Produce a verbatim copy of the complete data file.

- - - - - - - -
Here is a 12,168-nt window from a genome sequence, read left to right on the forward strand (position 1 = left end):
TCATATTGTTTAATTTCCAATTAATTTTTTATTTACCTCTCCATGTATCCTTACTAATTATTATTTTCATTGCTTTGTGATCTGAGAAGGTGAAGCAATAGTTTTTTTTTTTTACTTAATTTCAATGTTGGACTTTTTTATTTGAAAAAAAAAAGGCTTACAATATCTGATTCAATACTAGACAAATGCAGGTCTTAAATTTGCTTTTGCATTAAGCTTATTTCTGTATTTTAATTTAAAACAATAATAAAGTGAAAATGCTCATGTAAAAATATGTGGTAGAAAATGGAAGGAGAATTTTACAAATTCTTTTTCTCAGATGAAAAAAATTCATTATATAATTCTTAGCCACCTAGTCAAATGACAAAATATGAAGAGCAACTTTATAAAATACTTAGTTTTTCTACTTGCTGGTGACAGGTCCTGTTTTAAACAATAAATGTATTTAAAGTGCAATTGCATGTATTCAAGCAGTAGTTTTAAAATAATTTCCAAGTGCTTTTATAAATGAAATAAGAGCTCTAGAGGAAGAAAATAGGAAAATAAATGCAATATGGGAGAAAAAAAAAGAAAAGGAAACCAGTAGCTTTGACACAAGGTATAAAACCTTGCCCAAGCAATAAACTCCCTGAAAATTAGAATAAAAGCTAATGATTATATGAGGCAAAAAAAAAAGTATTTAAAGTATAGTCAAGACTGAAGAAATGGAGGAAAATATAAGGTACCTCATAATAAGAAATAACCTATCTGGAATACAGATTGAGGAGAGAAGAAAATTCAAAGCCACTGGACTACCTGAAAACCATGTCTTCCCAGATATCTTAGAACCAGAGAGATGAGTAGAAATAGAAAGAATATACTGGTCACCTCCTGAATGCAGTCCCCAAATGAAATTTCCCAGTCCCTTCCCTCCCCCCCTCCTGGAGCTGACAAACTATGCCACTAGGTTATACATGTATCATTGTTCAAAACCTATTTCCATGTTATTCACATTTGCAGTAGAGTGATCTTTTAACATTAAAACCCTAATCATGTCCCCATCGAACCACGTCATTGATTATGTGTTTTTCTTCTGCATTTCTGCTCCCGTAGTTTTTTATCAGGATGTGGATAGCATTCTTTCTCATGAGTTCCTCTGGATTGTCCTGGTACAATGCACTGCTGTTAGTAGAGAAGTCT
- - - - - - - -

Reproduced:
Here is a 12,168-nt window from a genome sequence, read left to right on the forward strand (position 1 = left end):
TCATATTGTTTAATTTCCAATTAATTTTTTATTTACCTCTCCATGTATCCTTACTAATTATTATTTTCATTGCTTTGTGATCTGAGAAGGTGAAGCAATAGTTTTTTTTTTTTACTTAATTTCAATGTTGGACTTTTTTATTTGAAAAAAAAAAGGCTTACAATATCTGATTCAATACTAGACAAATGCAGGTCTTAAATTTGCTTTTGCATTAAGCTTATTTCTGTATTTTAATTTAAAACAATAATAAAGTGAAAATGCTCATGTAAAAATATGTGGTAGAAAATGGAAGGAGAATTTTACAAATTCTTTTTCTCAGATGAAAAAAATTCATTATATAATTCTTAGCCACCTAGTCAAATGACAAAATATGAAGAGCAACTTTATAAAATACTTAGTTTTTCTACTTGCTGGTGACAGGTCCTGTTTTAAACAATAAATGTATTTAAAGTGCAATTGCATGTATTCAAGCAGTAGTTTTAAAATAATTTCCAAGTGCTTTTATAAATGAAATAAGAGCTCTAGAGGAAGAAAATAGGAAAATAAATGCAATATGGGAGAAAAAAAAAGAAAAGGAAACCAGTAGCTTTGACACAAGGTATAAAACCTTGCCCAAGCAATAAACTCCCTGAAAATTAGAATAAAAGCTAATGATTATATGAGGCAAAAAAAAAAGTATTTAAAGTATAGTCAAGACTGAAGAAATGGAGGAAAATATAAGGTACCTCATAATAAGAAATAACCTATCTGGAATACAGATTGAGGAGAGAAGAAAATTCAAAGCCACTGGACTACCTGAAAACCATGTCTTCCCAGATATCTTAGAACCAGAGAGATGAGTAGAAATAGAAAGAATATACTGGTCACCTCCTGAATGCAGTCCCCAAATGAAATTTCCCAGTCCCTTCCCTCCCCCCCTCCTGGAGCTGACAAACTATGCCACTAGGTTATACATGTATCATTGTTCAAAACCTATTTCCATGTTATTCACATTTGCAGTAGAGTGATCTTTTAACATTAAAACCCTAATCATGTCCCCATCGAACCACGTCATTGATTATGTGTTTTTCTTCTGCATTTCTGCTCCCGTAGTTTTTTATCAGGATGTGGATAGCATTCTTTCTCATGAGTTCCTCTGGATTGTCCTGGTACAATGCACTGCTGTTAGTAGAGAAGTCT